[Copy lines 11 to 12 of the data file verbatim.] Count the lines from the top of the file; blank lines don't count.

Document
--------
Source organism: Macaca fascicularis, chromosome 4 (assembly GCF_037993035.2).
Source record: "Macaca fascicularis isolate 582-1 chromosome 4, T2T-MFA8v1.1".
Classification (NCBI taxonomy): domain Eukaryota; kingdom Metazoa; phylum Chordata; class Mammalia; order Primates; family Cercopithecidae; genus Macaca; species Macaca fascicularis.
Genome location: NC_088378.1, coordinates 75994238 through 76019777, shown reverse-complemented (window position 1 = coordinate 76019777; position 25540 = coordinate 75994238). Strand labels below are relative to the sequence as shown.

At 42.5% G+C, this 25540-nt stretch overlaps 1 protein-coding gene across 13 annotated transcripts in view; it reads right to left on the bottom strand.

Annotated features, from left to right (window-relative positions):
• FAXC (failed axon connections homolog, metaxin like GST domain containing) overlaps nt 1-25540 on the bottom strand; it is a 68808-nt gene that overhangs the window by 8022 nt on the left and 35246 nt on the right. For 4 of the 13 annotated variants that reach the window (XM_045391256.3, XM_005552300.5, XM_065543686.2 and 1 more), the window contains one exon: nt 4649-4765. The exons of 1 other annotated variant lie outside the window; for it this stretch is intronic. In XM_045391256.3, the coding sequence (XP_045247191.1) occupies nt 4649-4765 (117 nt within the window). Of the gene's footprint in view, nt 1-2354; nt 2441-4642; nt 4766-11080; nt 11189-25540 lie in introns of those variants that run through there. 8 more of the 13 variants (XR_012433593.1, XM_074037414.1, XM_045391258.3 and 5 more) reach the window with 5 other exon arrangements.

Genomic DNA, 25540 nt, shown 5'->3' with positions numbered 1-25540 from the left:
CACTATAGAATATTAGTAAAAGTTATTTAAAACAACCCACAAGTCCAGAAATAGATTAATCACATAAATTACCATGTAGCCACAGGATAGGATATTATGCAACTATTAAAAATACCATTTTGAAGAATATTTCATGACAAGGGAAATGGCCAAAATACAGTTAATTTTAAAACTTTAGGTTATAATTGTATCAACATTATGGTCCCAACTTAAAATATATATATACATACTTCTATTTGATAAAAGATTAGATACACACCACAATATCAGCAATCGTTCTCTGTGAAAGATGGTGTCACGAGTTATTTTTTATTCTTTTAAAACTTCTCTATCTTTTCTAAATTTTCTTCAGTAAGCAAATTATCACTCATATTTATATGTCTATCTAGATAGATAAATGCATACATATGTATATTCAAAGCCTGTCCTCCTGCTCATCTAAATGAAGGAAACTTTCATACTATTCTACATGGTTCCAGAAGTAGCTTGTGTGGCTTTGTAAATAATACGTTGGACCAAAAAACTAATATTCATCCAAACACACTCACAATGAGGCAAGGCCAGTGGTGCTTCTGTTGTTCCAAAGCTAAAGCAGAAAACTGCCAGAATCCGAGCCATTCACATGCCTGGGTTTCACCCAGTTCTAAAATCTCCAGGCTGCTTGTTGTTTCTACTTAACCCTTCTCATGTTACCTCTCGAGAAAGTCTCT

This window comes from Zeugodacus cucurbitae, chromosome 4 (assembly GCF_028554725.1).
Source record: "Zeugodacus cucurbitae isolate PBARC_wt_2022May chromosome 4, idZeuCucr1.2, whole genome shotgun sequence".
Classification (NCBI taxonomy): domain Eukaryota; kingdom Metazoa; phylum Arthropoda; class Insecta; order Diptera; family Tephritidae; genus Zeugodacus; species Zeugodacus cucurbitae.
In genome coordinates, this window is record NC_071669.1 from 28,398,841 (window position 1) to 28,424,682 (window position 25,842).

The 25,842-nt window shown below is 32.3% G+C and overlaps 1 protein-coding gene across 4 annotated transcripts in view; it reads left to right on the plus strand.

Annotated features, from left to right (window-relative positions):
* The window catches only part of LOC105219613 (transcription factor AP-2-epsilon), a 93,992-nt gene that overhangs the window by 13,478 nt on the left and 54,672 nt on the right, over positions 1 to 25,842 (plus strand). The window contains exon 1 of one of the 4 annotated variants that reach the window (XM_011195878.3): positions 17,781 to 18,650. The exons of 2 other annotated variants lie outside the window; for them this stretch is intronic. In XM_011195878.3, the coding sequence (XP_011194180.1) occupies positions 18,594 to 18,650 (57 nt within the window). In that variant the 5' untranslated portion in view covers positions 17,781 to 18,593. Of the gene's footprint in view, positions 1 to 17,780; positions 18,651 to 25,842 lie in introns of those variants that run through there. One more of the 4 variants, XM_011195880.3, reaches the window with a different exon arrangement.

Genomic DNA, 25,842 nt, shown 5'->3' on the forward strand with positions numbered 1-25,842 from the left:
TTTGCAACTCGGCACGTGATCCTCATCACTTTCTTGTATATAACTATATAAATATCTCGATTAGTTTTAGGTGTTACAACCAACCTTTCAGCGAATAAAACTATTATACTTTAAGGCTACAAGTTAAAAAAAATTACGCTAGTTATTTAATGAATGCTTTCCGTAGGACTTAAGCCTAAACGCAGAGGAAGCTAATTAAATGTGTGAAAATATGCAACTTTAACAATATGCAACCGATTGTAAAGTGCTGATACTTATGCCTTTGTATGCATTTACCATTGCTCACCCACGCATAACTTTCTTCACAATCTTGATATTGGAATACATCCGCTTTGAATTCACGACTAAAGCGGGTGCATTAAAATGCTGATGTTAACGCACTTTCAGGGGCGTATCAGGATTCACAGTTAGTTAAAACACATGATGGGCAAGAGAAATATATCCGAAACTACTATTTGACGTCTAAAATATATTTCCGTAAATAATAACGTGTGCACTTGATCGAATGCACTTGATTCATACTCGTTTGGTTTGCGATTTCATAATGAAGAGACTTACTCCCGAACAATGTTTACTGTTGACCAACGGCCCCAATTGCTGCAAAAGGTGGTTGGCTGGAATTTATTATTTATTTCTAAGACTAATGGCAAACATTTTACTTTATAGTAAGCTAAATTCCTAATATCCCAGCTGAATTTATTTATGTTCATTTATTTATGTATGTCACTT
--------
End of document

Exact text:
Source record: "Zeugodacus cucurbitae isolate PBARC_wt_2022May chromosome 4, idZeuCucr1.2, whole genome shotgun sequence".
Classification (NCBI taxonomy): domain Eukaryota; kingdom Metazoa; phylum Arthropoda; class Insecta; order Diptera; family Tephritidae; genus Zeugodacus; species Zeugodacus cucurbitae.